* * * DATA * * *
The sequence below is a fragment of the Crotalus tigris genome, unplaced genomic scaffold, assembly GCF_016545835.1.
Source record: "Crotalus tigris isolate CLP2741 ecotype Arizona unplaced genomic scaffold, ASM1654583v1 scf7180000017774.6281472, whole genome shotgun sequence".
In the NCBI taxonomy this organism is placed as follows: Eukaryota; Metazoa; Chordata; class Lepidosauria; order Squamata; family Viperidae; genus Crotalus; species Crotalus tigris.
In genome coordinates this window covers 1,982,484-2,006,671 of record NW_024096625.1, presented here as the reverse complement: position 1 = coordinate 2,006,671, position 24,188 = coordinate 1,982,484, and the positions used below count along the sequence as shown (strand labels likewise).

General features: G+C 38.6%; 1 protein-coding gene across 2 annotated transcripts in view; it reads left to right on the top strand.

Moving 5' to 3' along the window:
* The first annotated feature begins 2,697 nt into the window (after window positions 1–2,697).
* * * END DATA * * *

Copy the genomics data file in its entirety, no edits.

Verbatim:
The sequence below is a fragment of the Crotalus tigris genome, unplaced genomic scaffold, assembly GCF_016545835.1.
Source record: "Crotalus tigris isolate CLP2741 ecotype Arizona unplaced genomic scaffold, ASM1654583v1 scf7180000017774.6281472, whole genome shotgun sequence".
In the NCBI taxonomy this organism is placed as follows: Eukaryota; Metazoa; Chordata; class Lepidosauria; order Squamata; family Viperidae; genus Crotalus; species Crotalus tigris.
In genome coordinates this window covers 1,982,484-2,006,671 of record NW_024096625.1, presented here as the reverse complement: position 1 = coordinate 2,006,671, position 24,188 = coordinate 1,982,484, and the positions used below count along the sequence as shown (strand labels likewise).

General features: G+C 38.6%; 1 protein-coding gene across 2 annotated transcripts in view; it reads left to right on the top strand.

Moving 5' to 3' along the window:
* The first annotated feature begins 2,697 nt into the window (after window positions 1–2,697).